This is a remarkable and intriguing del Gesu fake, most likely the work of TJ Holder. It’s a beautiful violin with a first class sound, but I don’t suppose we will ever know for sure who made it.
The latter half of the 19th century saw various English makers engage in the making of very faithful copies of Italian instruments. Some of these were acknowledged by the makers (Jack Lott is probably the best known of the del Gesu copyists), but others were darker undertakings, sold in the trade and intended to deceive. The Vollers are the most infamous of these, but George Wulme Hudson and John Wilkinson also produced dangerous fakes.
Both of these makers were initiated into the dark arts by Thomas Jacques Holder (1842-1922), and it seems likely that this violin is an example of his work. It sits somewhere between Jack Lott and the Vollers, it’s too successful to be Wulme-Hudson or Wilkinson, yet not quite clever enough to be a Voller.
The violin itself is a very closely observed copy of del Gesu. It was surely heavily antiqued when first made, and it’s hard to know exactly what’s original. Probaby all the varnish distress and the heavy c-bout wear are original, maybe even those missing corners and the wear to the varnish in the upper treble rib.
It’s tempting to restore some of these features, but there’s a very strong argument for leaving the violin as it is – one day we may find a similar instrument with a label or a signature inside it.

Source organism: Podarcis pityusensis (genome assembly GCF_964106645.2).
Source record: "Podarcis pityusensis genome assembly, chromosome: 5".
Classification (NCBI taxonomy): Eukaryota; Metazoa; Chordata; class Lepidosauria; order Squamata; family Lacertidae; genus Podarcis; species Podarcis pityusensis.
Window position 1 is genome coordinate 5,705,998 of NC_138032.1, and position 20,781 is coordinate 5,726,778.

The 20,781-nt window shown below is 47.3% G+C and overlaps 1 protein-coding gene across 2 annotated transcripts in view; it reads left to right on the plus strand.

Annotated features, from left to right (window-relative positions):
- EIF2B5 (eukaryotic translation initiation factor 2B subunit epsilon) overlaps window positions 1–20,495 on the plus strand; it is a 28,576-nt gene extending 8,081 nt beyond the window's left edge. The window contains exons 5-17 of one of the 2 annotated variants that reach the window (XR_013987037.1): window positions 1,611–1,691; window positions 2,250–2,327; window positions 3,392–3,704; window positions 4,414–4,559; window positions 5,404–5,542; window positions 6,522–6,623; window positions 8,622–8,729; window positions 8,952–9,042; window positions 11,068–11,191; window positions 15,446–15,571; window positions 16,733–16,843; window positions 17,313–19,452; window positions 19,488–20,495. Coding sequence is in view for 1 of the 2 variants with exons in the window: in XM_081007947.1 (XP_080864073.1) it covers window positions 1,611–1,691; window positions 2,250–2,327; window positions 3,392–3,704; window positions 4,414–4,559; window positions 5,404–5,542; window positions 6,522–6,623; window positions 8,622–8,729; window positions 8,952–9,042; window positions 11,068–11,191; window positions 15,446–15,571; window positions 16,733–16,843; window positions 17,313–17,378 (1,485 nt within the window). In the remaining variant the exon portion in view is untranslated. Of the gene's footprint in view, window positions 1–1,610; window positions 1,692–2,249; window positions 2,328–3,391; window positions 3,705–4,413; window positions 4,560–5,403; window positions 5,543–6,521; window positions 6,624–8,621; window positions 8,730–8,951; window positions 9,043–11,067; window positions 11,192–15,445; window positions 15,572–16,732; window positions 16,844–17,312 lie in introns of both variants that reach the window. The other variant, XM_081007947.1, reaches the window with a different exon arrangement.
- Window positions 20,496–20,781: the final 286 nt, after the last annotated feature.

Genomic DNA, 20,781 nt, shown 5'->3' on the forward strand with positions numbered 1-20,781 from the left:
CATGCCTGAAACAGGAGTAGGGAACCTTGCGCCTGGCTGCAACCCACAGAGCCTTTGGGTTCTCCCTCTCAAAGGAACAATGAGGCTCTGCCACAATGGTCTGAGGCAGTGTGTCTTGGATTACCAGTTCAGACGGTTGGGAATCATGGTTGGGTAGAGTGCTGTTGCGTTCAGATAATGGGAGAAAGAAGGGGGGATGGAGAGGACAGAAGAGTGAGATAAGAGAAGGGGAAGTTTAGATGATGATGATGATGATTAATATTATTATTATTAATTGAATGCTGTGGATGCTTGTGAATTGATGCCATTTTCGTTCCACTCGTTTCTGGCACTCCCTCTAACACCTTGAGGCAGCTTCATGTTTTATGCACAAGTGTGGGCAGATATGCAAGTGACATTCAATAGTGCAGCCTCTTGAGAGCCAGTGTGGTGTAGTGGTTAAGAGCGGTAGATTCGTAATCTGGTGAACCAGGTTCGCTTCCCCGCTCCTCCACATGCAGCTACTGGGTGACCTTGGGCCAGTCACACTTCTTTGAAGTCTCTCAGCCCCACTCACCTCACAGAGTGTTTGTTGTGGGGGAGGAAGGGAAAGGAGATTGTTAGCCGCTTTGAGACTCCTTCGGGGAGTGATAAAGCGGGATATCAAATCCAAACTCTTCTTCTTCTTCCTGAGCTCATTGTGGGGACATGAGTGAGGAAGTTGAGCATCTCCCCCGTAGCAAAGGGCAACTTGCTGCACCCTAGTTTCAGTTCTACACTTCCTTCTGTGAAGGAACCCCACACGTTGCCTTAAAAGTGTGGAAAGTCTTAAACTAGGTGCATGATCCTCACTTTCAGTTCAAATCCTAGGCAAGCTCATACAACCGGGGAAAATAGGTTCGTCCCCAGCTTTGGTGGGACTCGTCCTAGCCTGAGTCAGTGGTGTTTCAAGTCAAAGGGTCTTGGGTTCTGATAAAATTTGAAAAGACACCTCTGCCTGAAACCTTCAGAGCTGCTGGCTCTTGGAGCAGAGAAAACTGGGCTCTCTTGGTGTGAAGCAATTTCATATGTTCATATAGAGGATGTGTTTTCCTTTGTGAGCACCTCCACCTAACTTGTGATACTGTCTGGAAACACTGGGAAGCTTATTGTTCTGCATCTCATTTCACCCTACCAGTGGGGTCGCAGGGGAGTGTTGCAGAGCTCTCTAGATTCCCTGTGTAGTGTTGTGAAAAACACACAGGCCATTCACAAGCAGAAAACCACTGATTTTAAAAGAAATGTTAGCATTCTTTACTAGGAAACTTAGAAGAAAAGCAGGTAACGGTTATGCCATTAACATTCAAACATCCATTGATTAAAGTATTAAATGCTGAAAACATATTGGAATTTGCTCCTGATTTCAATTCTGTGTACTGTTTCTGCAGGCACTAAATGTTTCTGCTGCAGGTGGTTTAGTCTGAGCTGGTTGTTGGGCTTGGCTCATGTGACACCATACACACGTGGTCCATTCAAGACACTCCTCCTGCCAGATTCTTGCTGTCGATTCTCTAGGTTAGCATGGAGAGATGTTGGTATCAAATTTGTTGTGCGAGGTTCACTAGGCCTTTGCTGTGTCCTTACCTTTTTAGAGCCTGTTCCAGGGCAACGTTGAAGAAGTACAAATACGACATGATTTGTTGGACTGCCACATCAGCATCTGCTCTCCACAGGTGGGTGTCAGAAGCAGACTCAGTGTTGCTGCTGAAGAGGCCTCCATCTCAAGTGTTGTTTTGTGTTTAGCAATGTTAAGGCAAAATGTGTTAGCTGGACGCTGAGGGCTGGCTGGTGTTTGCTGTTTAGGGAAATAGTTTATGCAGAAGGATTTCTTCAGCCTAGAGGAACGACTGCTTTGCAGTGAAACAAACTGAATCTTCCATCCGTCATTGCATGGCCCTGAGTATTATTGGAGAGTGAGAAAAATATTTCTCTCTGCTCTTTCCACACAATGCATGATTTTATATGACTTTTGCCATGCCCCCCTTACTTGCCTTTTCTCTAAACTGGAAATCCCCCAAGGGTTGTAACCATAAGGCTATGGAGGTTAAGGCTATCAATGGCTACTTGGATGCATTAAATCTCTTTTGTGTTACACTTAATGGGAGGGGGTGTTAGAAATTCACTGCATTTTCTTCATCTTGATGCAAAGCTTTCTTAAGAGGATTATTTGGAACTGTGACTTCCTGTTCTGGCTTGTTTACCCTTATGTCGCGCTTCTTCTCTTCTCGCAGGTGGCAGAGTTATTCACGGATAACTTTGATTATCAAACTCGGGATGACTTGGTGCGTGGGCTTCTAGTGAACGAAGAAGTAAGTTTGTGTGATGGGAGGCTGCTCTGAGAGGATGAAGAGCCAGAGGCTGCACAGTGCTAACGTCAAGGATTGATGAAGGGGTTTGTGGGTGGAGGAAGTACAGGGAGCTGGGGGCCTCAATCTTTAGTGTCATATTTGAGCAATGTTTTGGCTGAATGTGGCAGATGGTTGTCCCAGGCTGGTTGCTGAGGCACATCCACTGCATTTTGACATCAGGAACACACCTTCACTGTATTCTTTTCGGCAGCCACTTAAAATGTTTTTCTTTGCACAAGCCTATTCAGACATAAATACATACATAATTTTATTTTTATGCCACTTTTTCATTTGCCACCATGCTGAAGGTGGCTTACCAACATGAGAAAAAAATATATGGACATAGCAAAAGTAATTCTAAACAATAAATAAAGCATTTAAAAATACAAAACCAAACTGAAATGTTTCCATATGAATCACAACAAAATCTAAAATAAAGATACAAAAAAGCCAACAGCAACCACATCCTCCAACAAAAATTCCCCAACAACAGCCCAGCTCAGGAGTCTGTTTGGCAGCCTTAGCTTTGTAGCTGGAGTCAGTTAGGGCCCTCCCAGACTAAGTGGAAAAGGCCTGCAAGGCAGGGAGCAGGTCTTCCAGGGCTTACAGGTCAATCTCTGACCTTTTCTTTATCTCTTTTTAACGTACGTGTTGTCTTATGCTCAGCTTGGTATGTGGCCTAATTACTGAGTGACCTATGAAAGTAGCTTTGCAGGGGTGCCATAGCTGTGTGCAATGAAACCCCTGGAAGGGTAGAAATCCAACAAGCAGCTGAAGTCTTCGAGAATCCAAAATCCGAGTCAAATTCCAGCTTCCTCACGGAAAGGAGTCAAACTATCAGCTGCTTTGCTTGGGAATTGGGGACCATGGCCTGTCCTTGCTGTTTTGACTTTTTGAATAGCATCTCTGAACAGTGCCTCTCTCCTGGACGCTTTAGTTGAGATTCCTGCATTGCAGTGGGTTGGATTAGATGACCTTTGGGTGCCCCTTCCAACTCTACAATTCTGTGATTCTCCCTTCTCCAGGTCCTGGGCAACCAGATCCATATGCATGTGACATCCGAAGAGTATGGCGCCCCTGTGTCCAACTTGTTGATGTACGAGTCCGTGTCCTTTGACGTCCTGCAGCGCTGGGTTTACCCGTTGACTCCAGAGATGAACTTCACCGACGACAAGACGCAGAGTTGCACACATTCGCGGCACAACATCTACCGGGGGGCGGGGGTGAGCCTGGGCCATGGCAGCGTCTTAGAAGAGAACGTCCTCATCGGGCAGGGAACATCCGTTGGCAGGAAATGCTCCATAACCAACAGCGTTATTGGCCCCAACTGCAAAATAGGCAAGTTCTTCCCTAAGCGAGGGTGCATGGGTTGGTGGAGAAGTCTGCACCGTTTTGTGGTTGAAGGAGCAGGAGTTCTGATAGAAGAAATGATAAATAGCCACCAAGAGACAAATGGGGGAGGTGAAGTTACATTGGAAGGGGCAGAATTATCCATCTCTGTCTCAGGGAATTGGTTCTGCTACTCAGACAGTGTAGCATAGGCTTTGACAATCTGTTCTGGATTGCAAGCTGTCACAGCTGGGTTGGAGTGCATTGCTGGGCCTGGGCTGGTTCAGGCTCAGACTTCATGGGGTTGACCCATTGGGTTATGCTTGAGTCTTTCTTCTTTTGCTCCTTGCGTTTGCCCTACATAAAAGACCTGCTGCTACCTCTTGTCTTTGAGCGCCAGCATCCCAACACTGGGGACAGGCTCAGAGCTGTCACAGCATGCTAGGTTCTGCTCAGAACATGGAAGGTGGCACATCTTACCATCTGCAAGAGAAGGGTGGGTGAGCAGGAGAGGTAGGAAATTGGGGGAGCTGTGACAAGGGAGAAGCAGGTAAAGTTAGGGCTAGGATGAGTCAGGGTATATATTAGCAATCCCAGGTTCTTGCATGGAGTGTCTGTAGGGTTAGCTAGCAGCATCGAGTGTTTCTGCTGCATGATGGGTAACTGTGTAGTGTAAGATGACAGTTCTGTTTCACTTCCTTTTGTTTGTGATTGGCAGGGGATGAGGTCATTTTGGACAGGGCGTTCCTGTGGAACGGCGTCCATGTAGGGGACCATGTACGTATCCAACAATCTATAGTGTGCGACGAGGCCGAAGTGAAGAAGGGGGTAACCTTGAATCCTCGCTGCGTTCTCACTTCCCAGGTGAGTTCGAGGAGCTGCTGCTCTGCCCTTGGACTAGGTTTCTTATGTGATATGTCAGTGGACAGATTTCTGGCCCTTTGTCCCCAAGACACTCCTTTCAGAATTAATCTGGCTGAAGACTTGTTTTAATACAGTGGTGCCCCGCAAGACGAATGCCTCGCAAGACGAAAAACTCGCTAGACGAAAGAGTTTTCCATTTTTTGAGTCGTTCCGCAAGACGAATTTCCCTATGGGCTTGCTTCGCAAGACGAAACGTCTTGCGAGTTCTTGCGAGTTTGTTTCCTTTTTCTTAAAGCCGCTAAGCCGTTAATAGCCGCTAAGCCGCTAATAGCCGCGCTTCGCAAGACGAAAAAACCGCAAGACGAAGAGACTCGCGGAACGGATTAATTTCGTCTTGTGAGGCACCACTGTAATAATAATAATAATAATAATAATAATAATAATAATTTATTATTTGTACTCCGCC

Looking at the violin under UV I would say that the button “repair” is original, as is the scroll graft. However, there is a restored post crack to the table which is later, there are some other minor restored cracks (a wing crack on each side and a couple of short saddle cracks), and there’s a later small repair to the bottom rib.
We’re pretty besotted with this violin – it has a fantastic Guarneri sound, dark, creamy and powerful. Most likely it spent some of its life in service as a del Gesu, and it easily outclasses many a fine 18th century Italian instrument.
You couldn’t describe the sound as clean – it is edgy and articulate with a fine pop to the start of the note, but the tone is very coloured on the G and remains fruity right up the scale. It’s a soulful violin with a unique character, intimate and slightly veiled yet muscular enough to work in a big hall. It won’t be to everyone’s taste, but there are a few players out there for whom this will be the violin of their dreams!
If it was the only violin in the world that I was allowed to play, I wouldn’t feel deprived…